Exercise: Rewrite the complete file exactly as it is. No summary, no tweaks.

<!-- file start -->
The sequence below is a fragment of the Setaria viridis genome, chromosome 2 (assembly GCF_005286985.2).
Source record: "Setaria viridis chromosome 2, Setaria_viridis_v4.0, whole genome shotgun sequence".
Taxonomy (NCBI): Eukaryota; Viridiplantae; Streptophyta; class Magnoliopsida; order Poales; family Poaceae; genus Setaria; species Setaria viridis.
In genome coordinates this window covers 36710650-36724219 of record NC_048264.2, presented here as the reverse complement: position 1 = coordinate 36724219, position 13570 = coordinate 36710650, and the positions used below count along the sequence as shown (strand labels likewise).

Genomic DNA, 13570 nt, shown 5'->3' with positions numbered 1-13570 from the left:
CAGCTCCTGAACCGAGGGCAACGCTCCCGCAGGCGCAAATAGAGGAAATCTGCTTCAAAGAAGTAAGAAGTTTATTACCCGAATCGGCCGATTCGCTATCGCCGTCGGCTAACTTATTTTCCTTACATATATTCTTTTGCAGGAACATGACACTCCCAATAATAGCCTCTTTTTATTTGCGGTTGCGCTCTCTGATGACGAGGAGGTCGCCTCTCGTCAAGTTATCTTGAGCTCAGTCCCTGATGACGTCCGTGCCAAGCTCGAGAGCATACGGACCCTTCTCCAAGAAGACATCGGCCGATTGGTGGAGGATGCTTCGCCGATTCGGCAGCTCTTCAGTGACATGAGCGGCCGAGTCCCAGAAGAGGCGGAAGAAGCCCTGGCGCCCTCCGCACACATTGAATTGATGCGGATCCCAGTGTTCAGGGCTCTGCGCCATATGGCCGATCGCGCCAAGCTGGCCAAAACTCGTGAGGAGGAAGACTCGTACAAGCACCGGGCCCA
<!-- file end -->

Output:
The sequence below is a fragment of the Setaria viridis genome, chromosome 2 (assembly GCF_005286985.2).
Source record: "Setaria viridis chromosome 2, Setaria_viridis_v4.0, whole genome shotgun sequence".
Taxonomy (NCBI): Eukaryota; Viridiplantae; Streptophyta; class Magnoliopsida; order Poales; family Poaceae; genus Setaria; species Setaria viridis.
In genome coordinates this window covers 36710650-36724219 of record NC_048264.2, presented here as the reverse complement: position 1 = coordinate 36724219, position 13570 = coordinate 36710650, and the positions used below count along the sequence as shown (strand labels likewise).

Genomic DNA, 13570 nt, shown 5'->3' with positions numbered 1-13570 from the left:
CAGCTCCTGAACCGAGGGCAACGCTCCCGCAGGCGCAAATAGAGGAAATCTGCTTCAAAGAAGTAAGAAGTTTATTACCCGAATCGGCCGATTCGCTATCGCCGTCGGCTAACTTATTTTCCTTACATATATTCTTTTGCAGGAACATGACACTCCCAATAATAGCCTCTTTTTATTTGCGGTTGCGCTCTCTGATGACGAGGAGGTCGCCTCTCGTCAAGTTATCTTGAGCTCAGTCCCTGATGACGTCCGTGCCAAGCTCGAGAGCATACGGACCCTTCTCCAAGAAGACATCGGCCGATTGGTGGAGGATGCTTCGCCGATTCGGCAGCTCTTCAGTGACATGAGCGGCCGAGTCCCAGAAGAGGCGGAAGAAGCCCTGGCGCCCTCCGCACACATTGAATTGATGCGGATCCCAGTGTTCAGGGCTCTGCGCCATATGGCCGATCGCGCCAAGCTGGCCAAAACTCGTGAGGAGGAAGACTCGTACAAGCACCGGGCCCA